By Travis Perry │ Kansas Watchdog
OSAWATOMIE — Three years ago, the American Recovery and Reinvestment Act injected hundreds of billions of dollars into the U.S. economy, pumping money into thousands of projects nationwide.
At the time, President Barack Obama pledged that not only would the infusion of public dollars help the country rebound from its worst economic slump since the Great Depression, but it would be done in complete transparency via Recovery.gov, which details how every penny of each ARRA-funded project was spent.
In theory, it’s an admirable goal. In practice, ARRA transparency has been more opaque than anything.
Statewide, Kansas boasts 3,224 projects that received $2.6 billion. While most have been reported and completed without a hitch, a combination of clerical errors and inaccurate paperwork has clouded the view of 146 stimulus projects, the most notable recipient being the Kansas Department of Transportation.
KDOT was one of the largest recipients of ARRA funds in the state, splitting $348 million between 152 projects across Kansas. But of those projects, Recovery.gov lists nearly 75 percent as having not yet started. That’s completely false, said Steve Swartz with the KDOT Bureau of Transportation Information.
“That’s not accurately portraying the situation in Kansas, we guarantee,” said Swartz, who noted that all but 10 of KDOT’s ARRA projects have been completed and the rest are in progress.
KDOT isn’t the only one with misleading ARRA information.
The City of Russell Housing Authority received $120,349 to repair and rehabilitate a number of apartment complexes in the small, western Kansas community. Director Paula Gibson said the money has come and gone, and that the project was completed more than a year ago.
Combining an ARRA-backed grant and loan, the City of Haven received $4.9 million for a citywide upgrade of its municipal water infrastructure. But while the loan entry lists the project as less than halfway done, the grant entry says they have yet to break ground. It was a notion that amused city staffers.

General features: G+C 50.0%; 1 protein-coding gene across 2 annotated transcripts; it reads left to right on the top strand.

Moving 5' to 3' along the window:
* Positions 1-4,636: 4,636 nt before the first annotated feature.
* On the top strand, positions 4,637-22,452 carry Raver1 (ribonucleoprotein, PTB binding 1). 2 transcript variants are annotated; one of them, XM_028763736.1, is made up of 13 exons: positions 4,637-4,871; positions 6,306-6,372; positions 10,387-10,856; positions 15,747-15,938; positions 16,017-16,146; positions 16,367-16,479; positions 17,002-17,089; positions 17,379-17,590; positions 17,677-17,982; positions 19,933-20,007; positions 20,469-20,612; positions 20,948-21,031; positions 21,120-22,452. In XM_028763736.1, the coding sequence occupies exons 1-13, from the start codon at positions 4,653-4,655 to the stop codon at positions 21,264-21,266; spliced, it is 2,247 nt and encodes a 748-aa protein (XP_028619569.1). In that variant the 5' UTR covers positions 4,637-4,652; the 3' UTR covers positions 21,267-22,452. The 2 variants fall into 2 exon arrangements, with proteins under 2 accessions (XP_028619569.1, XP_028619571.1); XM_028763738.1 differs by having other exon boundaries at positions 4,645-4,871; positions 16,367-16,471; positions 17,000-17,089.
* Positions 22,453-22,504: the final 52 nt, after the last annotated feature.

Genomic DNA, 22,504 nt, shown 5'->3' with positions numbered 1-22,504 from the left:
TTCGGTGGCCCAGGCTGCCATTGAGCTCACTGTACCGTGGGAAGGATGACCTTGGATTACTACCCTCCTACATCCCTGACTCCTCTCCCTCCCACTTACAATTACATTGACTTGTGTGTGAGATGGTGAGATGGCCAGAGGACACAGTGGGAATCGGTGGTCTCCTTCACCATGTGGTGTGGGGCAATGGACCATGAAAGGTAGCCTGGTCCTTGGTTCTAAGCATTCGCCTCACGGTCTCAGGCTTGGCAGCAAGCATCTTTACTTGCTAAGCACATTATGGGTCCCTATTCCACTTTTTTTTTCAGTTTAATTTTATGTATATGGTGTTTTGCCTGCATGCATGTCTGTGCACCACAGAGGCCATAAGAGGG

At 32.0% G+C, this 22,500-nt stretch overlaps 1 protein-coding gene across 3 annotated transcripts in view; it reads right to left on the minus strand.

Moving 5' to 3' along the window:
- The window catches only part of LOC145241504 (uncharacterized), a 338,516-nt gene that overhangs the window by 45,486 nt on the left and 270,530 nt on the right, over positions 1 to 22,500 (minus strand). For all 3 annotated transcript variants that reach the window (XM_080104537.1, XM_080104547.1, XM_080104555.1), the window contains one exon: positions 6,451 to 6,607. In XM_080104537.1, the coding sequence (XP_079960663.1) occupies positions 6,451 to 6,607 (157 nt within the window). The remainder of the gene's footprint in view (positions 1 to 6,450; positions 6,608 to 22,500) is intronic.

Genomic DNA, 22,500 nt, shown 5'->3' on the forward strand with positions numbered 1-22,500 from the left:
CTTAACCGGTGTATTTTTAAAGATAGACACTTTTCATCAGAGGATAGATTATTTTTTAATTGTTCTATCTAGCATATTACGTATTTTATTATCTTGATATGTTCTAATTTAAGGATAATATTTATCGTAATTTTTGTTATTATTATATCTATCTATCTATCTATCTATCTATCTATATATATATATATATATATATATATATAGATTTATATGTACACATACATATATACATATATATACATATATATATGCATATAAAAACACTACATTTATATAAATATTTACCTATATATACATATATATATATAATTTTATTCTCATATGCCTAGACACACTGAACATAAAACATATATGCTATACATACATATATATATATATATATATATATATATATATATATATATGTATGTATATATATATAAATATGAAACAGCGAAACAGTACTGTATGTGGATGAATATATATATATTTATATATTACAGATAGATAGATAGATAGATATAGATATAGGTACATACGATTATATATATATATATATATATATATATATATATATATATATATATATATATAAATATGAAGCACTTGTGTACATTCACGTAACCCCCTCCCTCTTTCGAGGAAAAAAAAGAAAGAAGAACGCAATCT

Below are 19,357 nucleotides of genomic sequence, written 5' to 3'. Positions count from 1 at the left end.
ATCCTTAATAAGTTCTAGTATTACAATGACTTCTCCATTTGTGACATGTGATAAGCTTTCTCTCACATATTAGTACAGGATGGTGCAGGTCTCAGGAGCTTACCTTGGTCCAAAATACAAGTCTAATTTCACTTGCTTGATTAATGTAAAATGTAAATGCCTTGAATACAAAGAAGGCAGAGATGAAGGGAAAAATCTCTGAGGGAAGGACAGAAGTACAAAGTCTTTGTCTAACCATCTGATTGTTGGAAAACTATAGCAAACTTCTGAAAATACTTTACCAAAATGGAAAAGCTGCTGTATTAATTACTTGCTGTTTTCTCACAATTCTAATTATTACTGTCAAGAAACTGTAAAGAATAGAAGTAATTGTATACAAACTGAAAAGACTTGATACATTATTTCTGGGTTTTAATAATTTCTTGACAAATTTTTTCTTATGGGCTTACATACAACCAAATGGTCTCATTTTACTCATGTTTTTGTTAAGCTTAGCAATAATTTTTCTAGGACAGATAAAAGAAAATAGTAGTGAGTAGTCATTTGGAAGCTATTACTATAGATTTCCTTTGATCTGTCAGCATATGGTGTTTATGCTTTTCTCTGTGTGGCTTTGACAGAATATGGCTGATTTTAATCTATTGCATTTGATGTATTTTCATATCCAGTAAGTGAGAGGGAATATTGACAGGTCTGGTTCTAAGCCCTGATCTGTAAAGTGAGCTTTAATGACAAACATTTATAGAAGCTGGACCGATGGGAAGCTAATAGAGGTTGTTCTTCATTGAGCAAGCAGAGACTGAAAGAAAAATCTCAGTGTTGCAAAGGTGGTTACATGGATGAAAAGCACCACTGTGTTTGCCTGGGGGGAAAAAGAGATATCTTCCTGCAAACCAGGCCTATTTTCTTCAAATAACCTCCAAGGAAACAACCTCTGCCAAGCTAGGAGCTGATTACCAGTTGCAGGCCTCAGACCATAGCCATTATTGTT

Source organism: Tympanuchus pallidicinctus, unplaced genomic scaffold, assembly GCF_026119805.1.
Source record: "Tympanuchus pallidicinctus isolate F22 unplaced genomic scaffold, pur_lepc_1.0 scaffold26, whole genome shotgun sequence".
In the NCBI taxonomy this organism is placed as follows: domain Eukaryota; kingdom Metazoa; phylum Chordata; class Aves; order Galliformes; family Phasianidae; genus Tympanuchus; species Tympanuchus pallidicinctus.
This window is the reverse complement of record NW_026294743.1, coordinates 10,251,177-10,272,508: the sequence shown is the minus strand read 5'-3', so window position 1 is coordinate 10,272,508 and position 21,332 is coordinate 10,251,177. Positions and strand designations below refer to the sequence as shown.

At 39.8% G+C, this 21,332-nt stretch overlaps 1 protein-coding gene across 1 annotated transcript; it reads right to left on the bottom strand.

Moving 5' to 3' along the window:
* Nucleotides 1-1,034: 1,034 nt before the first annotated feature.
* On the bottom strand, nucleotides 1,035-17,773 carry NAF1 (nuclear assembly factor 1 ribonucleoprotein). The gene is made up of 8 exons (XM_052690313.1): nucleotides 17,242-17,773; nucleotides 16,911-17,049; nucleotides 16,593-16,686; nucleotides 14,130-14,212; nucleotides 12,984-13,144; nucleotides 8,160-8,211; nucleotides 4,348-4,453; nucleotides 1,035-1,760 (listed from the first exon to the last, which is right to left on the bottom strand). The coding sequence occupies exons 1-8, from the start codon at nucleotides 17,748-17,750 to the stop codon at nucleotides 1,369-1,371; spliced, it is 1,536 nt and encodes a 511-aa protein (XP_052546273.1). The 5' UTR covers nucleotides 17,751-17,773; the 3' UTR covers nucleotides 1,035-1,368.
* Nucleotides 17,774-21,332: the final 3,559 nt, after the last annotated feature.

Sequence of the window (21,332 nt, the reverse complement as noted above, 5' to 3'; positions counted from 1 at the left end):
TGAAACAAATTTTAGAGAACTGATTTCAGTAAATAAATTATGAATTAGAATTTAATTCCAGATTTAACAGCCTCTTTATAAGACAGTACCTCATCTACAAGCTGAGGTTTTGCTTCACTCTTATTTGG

“If you drive through town, you can tell (it’s in progress),” said City Clerk Leslie Warden.
Swartz said KDOT has kept on top of its paperwork and argues that the problem isn’t on the department’s end.
“Clearly there has been some glitch here in getting our info onto that website,” Swartz said. “This is one of the things we’re going to follow up on now that we’re aware of it.”
Ed Pound, spokesman for the federal Recovery Accountability and Transparency Board, said at the end of the day it’s the award recipients’ responsibility to make sure their project reports are accurate. He said the board, which operates Recovery.gov, takes a hands-off approach to managing ARRA project data.
“We cannot change data. That’s for a reason — credibility,” Pound said. “We’re the oversight board, we’re not involved in the politics of this.”
Pound said there is a process through which recipients can amend incorrect reports, but there is no punitive action. By contrast, recipients who forego reporting all together are listed quarterly on Recovery.gov’s “Wall of Shame.”
Pound said he doesn’t believe inaccuracies like this are a big deal.
“We receive information from recipients and post it online, which is our mission under the law,” Pound said. “We report this information and we do our darndest along with the federal agencies (that distributed the funds) to make sure all this data is correct. But I think in some of the cases, if all you have is a clerical error in a report, it’s not much of a story.”
— Edited by Kelly Carson, email@example.com